Various lubricants can be used in combination with the oxyfatty acid esters of the invention. Examples of such lubricants include carbon black of various sizes (mean grain size: 10 to 1,000 mμ), silicon oil, graphite, molybdenum disulfide, tungsten disulfide, fatty acid esters derived from monobasic fatty acids containing from 12 to 16 carbon atoms and monohydric alcohols containing from 3 to 12 carbon atoms, fatty acid esters derived from monobasic fatty acids containing at least 17 carbon atoms and monohydric alcohols (wherein total number of carbon atoms in the fatty acid and alcohol being from 21 to 23) and their mixtures. These lubricatns can be added in an amount of 0.2 to 20 parts per 100 parts of the binder. Specific examples of such lubricants are described in Japanese Patent Publication No. 23889/68, U.S. Pat. No. 3,423,233, and Japanese Patent Publication No. 28043/72.
Dispersants which can be used include fatty acids containing from 12 to 18 carbon atoms: R1 COOH (wherein R1 is an alkyl group containing from 11 to 17); for example, caprylic acid, capric acid, lauric acid, myristic acid, palmitic acid, stearic acid, oleic acid, elaidic acid, linoleic acid, linolenic acid, and stearolic acid; metallic soaps comprising the alkali mtal (e.g., Li, Na, and K) or alkaline earth metal (e.g., Mg, Ca, and Ba) salts of the foregoing fatty acids; and lecithin. In addition, higher alcohols containing at least 12 carbon atoms and their sulfuric acid esters, etc. can be used. The amount of the dispersant added is from 1 to 20 parts per 100 parts of the binder. Specific examples of such dispersants are described in, for example, Japanese Patent Publication Nos. 28369/64, 17945/69, 15001/73, U.S. Pat. Nos. 3,387,993, and 3,470,021.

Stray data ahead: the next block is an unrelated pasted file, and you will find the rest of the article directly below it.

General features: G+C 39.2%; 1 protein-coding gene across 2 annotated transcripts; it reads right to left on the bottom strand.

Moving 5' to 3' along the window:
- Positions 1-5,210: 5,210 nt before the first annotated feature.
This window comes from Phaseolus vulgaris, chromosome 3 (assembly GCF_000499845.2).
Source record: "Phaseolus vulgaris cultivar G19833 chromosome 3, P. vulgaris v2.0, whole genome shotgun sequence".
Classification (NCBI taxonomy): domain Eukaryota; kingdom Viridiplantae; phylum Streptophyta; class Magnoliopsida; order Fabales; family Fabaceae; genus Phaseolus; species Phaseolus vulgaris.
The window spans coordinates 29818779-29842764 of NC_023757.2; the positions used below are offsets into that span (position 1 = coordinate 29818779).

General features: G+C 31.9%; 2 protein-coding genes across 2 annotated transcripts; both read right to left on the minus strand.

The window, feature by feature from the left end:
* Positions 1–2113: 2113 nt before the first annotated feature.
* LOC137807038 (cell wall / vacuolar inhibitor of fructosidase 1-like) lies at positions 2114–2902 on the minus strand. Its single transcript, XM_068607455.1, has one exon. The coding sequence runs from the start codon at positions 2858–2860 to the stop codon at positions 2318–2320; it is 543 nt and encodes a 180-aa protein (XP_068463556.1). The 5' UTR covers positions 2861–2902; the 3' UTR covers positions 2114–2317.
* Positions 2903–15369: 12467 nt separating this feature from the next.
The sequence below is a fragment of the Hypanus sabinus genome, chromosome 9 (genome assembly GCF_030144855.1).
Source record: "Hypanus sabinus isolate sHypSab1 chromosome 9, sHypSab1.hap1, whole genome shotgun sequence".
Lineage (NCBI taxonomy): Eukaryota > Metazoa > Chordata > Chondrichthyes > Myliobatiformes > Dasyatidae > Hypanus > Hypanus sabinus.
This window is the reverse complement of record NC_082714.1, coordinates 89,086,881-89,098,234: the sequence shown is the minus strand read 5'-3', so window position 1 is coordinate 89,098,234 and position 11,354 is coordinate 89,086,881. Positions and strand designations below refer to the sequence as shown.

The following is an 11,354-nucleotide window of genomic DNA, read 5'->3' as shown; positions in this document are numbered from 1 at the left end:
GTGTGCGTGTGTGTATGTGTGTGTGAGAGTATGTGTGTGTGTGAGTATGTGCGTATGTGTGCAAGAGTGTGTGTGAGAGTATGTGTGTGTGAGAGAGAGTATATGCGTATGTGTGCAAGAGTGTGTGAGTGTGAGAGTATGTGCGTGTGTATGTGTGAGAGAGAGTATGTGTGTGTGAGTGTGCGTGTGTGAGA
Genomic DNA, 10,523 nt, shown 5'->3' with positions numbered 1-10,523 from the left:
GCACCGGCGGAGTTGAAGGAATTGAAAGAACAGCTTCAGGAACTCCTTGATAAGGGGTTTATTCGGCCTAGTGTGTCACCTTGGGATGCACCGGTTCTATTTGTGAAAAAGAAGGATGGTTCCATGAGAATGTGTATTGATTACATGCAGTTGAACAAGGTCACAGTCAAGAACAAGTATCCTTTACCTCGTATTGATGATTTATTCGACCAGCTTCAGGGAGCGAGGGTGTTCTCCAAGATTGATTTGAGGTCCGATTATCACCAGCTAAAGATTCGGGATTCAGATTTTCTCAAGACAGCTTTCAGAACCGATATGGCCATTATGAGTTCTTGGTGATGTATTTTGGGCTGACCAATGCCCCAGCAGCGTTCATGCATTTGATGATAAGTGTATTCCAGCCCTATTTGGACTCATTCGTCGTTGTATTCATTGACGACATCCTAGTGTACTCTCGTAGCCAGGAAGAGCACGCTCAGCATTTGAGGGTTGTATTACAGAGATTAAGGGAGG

Commonly used abrasives can be used, including fused alumina, silicon carbide, chromium oxide, corundum, synthetic corundum, diamond, synthetic diamond, garnet, and emery (main components: corundum and magnetite). The mean grain diameter of the abrasives is from 0.05 to 5 μm and preferably from 0.1 to 2 μm. The amount of the abrasive added is from 2 to 20 parts per 100 parts of the binder. Specific examples of the abrasives are described in, for example, U.S. Pat. No. 3,687,725.
Organic solvents which can be used in kneading and coating include ketones such as acetone, methyl ethyl ketone, methyl butyl ketone, and cyclohexanone; alcohols such as methanol, ethanol, propanol, and butanol; esters such as methyl acetate, ethyl acetate, butyl acetate, ethyl lactate, and glycol acetate monoethyl ether; ethers and glycol ethers such as glycol dimethyl ether, glycol monoethyl ether, and dioxane; tars (aromatic hydrocarbons) such as benzene, toluene, and xylene; and chlorinated hydrocarbons such as methylene chloride, ethylene chloride, carbon tetrachloride, chloroform, ethylenechlorohydrin, and dichlorobenzene.